"Walk of Punishment" Round-up: “Joan of Arc” and Paying the Price


By Katie M. Lucas


"All men must die, but we are not men," Danerys tells her newly acquired servant Missandei after negotiating the purchase of the Unsullied. This transaction highlights a running theme of the episode – the art of bargaining. "Walk of Punishment" shows the cast trying their hand at deal-making with mixed results.

Already acquainted with power, Tyrion is forced to embark on a new relationship with money after he’s appointed Master of Coin. Time’s James Poniewozik points out the Lannisters’ irresponsible attitude towards cash: “It’s the basis of their family’s fame, and yet too much attention to the making and managing of it is uncouth, unseemly.” This point is drilled home with Tyrion learns that Littlefinger has run the country into a nearly insurmountable debt.

Of course, there are things worth more than money, and it doesn’t get more valuable than a dragon. For Dany, no price is too high to win her throne. Sers Barristan and Jorah are horrified that she barters a dragon to obtain an army, but Dany remains steadfast in her resolve. As Executive Producer and Director of this episode D.B. Weiss explains in this week’s Inside the Episode, Dany possesses Joan of Arc-like ambition: She believes her mission is divine.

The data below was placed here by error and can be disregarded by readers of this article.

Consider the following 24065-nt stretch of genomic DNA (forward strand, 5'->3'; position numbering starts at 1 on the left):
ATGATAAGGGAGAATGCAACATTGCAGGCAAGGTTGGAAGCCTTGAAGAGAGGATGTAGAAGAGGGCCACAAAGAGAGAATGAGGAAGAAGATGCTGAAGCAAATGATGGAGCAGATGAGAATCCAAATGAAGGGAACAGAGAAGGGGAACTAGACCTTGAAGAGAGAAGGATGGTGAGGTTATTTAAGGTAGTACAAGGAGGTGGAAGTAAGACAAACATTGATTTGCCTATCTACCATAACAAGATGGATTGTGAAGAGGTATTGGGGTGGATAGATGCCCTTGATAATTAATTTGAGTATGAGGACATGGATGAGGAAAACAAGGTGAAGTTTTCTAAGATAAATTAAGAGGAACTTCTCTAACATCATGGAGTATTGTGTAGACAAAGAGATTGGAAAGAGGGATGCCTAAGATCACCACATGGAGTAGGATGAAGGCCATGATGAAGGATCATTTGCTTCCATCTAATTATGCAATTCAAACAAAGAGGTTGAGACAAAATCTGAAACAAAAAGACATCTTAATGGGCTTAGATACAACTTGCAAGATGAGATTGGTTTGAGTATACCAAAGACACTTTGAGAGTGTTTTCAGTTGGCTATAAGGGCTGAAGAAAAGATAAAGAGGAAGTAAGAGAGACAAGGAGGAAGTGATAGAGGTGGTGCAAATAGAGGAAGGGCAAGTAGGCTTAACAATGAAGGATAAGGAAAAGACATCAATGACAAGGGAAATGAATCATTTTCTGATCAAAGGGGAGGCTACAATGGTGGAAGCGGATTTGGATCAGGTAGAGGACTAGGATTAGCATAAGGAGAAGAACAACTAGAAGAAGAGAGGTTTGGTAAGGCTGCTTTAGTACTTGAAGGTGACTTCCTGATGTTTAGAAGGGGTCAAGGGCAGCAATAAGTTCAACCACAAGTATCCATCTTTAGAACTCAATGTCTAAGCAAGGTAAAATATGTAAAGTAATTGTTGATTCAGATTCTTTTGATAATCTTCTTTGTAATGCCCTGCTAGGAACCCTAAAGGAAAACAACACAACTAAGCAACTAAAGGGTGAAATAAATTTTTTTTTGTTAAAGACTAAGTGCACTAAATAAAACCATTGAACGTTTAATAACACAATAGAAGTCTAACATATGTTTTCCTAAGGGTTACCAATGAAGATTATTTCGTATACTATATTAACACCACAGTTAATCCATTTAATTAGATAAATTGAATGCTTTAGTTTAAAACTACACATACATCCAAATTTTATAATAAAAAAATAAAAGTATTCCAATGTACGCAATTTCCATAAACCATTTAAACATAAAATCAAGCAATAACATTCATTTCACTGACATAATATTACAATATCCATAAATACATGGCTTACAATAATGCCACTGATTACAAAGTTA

Meanwhile, Theon Greyjoy has nothing to offer in exchange for his life. He’s released, but his freedom proves short-lived.  To see the storyboard of this riveting chase, check out HBO Go’s Interactive Features.

On the road, Jaime successfully spares Brienne from rape, but infuriates Locke with his arrogance. The Lannister name proves useless as, in the episode’s most shocking moment, his volatile captor takes his hand. Paste’s Josh Jackson sums up how this moment illuminates the show’s stakes: “There’s real tension because the protagonist of any scene never feels truly safe. The ripples of losing Eddard Stark in Season One are still felt by the audience.” Executive Producer and episode director David Benioff evokes the same parallel between Jamie’s "be-handing" and Ned’s beheading – Jaime’s sword hand is his identity. Without it, he’s basically a dead man walking.

In an interview with Entertainment Weekly, actor Nikolaj Coster-Waldau speaks to Jaime’s trauma, “It’s a horrifying experience and the question is, ‘Can he deal with that?’ ” What were your reactions to the scene? Share your predictions for the Kingslayer below.